Second. Petitioner contends that, unless its right to intervene is upheld, a stranger to the action would have a better right contrary to the constitutional guarantee of equal protection of the laws. Petitioner is not really denied protection. It is represented in the action by its predecessor in interest whose defenses petitioner itself considers to be “formidable.” As private respondents point out, it is not really the case that petitioner is denied a hearing. It is not. As already stated, since petitioner is a transferee pendente lite with notice of the pending litigation between Quisumbing and PNB, petitioner stands exactly in the shoes of defendant PNB and is bound by any judgment or decree which may be rendered for or against PNB. Under Rule 3, §20, the action may be continued against PNB, the original defendant. In the alternative - although it was not essential that the transferee be substituted and the latter insist on such substitution - the trial court could have directed that petitioner be either substituted as party-defendant or joined with defendant PNB.

Third. Petitioner points out:

20. On a separate matter, this Honorable Court stated in its decision that:

[T]he appellate court therefore properly refused to pass upon petitioner’s attempt to inquire into the consideration paid for the assignment of the right of redemption to the late Norberto J. Quisumbing, as well as petitioner’s claim that the transfer of interest to Quisumbing was made in violation of Art. 1491(5) of the Civil Code, prohibiting attorneys from acquiring property or interest which is the object of the litigation in which they take part as such. This matter was never alleged by PNB in its answer to Quisumbing’s complaint.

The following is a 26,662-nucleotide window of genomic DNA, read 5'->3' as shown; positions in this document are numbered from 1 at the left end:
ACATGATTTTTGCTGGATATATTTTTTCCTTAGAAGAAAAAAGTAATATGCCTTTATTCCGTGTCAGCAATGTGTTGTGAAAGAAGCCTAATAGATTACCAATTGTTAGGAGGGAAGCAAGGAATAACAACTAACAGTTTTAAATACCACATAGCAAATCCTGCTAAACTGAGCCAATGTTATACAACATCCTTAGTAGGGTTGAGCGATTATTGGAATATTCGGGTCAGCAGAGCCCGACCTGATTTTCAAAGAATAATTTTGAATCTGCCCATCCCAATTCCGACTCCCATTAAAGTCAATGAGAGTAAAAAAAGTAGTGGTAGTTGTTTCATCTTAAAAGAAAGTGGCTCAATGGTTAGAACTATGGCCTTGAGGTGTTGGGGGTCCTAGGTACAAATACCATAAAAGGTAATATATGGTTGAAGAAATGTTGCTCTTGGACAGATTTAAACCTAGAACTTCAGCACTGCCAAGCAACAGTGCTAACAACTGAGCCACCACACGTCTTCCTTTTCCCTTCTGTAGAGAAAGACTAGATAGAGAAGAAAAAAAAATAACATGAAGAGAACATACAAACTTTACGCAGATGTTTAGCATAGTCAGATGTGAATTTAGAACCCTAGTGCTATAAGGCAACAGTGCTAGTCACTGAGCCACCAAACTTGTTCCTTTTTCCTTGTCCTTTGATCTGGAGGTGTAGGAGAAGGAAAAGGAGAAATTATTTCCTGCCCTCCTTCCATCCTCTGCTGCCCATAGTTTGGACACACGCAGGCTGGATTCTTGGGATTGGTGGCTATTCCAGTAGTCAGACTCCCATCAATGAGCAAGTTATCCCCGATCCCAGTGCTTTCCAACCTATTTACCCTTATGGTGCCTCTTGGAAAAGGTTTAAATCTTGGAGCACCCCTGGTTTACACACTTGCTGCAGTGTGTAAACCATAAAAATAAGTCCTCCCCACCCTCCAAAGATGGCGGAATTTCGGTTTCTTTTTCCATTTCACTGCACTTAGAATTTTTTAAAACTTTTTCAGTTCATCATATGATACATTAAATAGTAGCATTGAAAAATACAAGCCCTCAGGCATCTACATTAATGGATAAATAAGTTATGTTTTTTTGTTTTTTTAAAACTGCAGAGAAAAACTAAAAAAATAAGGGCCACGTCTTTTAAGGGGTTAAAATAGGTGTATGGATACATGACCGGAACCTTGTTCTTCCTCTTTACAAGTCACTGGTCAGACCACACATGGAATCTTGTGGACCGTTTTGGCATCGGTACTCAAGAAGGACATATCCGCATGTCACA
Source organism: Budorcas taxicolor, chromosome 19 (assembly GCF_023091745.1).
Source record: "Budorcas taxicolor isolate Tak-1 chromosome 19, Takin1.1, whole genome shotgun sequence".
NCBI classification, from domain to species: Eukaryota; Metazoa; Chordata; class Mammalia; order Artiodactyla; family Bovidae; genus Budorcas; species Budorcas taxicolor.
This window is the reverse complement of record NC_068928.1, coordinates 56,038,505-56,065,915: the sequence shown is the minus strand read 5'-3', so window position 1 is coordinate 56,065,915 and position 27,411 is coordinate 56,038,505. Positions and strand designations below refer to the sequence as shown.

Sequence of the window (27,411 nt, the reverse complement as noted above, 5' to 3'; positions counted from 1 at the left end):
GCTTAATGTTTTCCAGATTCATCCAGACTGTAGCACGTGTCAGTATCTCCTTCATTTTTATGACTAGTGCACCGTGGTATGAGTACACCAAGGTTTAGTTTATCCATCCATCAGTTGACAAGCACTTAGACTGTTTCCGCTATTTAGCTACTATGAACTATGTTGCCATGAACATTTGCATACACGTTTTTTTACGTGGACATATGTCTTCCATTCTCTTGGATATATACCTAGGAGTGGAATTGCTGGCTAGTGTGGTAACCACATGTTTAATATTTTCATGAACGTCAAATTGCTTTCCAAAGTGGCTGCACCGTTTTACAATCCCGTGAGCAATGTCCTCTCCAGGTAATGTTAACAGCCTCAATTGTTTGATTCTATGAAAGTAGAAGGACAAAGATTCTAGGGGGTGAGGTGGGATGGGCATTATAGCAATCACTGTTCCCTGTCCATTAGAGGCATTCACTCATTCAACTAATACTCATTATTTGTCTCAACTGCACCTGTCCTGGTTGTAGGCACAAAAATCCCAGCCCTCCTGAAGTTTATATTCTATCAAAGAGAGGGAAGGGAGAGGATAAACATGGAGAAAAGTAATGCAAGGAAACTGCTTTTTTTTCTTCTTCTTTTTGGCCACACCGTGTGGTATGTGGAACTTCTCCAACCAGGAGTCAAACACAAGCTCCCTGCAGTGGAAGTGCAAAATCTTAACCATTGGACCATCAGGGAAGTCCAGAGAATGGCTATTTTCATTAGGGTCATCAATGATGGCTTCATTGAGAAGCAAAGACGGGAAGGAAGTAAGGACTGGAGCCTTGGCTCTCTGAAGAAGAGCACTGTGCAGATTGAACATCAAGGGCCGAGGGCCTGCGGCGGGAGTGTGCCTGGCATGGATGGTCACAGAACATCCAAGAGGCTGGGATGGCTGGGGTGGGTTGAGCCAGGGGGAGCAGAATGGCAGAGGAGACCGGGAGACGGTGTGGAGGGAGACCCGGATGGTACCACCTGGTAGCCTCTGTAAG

Petitioner most respectfully wishes to point out that the foregoing statement as to PNB’s supposed failure to raise the defense that the “transfer of interest to Quisumbing was made in violation of Art. 1491(5) of the Civil Code, is not correct.

Indeed, PNB raised this defense. Attached hereto as Annex “A” is PNB’s answer with counterclaim in Civil Case No. 10513 wherein PNB expressly raised the nullity under Art. 1491(5) of the supposed assignment to Atty. Quisumbing (Annex “A” at page 3, par. [e], among its various defenses. Hence, it is most respectfully asked that manifestation this be NOTED to prevent any party from unreasonably capitalizing on the erroneous statement of fact.

The Court regrets the error. The underscored portion should not have been made. However, correction of the error does not call for the modification of the decision.

ACCORDINGLY, the motion for reconsideration is DENIED for lack of merit.

Regalado, (Chairman), Romero, Puno, and Torres, JJ., concur.